Saurja DasGupta, assistant professor in the Department of Chemistry and Biochemistry, attempts to pull back the curtain on four-plus billion years of history to investigate the origins of life itself.
“My lab is interested in studying RNA structure, function, and evolution, and how they relate to each other,” said DasGupta, who will start at Notre Dame in January 2024 after completing his postdoc at Massachusetts General Hospital’s Center of Computational and Integrative Biology. “But more specifically, my lab has this really ambitious goal, which is to understand how life emerged on Earth.”
Although most probably know RNA from its famous role in the latest COVID-19 vaccines, DasGupta investigates some of its other, less heralded, functions. Specifically, RNA can carry out biological processes as enzymes in addition to carrying genetic information — which makes it a promising candidate for running the biology of the earliest living cells on Earth. DasGupta’s research, meanwhile, replicates conditions found on the early Earth to see how RNA molecules could have laid the foundation of life.
“We recreate the crime scene, so to speak,” DasGupta said. “We try to assemble non-living matter, or chemicals that would have been present on the early Earth, and mix them in the correct order to create models of primordial cells that would behave in a lifelike manner.”
This field of study was an easy choice for DasGupta, who has always been interested in the origins of things. His interest developed through studying biology and chemistry in college, but didn’t really crystallize until he read Richard Dawkins’ “The Selfish Gene,” which revealed to him evolution’s power to make extremely complex things from humble beginnings. He thinks that his line of work is one of the most fascinating fields a scientist can study.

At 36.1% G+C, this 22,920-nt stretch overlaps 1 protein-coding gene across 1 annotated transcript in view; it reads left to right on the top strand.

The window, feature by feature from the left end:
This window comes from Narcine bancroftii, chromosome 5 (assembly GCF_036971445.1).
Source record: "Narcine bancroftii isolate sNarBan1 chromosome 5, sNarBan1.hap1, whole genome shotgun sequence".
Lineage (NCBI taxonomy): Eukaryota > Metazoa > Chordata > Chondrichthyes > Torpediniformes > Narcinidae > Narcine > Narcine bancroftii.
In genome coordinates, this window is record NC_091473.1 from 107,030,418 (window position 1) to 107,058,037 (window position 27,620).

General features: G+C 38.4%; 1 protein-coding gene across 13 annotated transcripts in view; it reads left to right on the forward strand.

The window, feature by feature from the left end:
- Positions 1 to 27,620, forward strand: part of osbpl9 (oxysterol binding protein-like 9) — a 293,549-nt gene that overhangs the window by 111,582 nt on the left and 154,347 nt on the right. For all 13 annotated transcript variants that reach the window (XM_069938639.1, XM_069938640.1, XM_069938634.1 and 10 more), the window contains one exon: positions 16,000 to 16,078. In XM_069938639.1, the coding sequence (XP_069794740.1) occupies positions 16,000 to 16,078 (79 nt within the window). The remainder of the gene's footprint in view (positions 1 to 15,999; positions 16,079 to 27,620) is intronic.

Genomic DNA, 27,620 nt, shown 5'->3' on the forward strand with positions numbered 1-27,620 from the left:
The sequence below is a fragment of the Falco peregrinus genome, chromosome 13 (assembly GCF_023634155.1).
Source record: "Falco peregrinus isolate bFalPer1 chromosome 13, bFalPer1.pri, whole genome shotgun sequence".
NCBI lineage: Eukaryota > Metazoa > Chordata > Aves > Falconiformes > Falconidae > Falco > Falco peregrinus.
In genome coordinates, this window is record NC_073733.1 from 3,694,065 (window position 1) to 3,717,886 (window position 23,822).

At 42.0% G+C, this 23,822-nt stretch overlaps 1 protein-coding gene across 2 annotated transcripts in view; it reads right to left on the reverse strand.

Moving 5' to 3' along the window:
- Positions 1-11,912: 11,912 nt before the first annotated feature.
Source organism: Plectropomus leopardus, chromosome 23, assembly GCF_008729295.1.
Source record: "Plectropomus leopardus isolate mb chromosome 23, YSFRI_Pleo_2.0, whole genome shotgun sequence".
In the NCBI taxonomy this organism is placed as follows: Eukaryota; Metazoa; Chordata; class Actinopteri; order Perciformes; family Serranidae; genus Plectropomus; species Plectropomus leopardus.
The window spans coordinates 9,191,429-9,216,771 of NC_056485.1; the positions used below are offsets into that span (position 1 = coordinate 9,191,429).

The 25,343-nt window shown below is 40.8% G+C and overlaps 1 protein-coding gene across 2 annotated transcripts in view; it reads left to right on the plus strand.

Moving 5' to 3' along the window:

“When people…ask you what you work on, it’s a very easy answer,” said DasGupta. “You can always tell them, ‘Look, I want to create life in the lab.’ ”
The origins of life may be a difficult topic for many to tackle, but DasGupta believes that Notre Dame is the optimal place for him to carry out his research. To him, the University’s biggest selling point was its size – small enough to still contain a close-knit community that could collaborate easily, but still big enough to have all the scientific infrastructure that he needed to do his work. Additionally, he described how Notre Dame’s campus and its dedication to investigating fundamental truths impressed him immediately.
“I really fell in love with the beautiful campus, even though it was winter,” DasGupta said. “Here you have this feeling…that you can really pursue intellectual questions on campus. Notre Dame has this tradition of going after really foundational questions in science and philosophy.”
Even though his career is still young, DasGupta has already received several honors and awards for his work, such as a fellowship with the Sigma Xi honor society. He was also named as a finalist in iBiology’s Young Scientist Series.
While not tackling questions on the origins of life, DasGupta described how he likes to write both science articles and songs — which he believes makes him a more effective communicator.
“It gives me a lot of satisfaction and fulfillment,” he said. “And I think all of this has influenced my science in a good way.”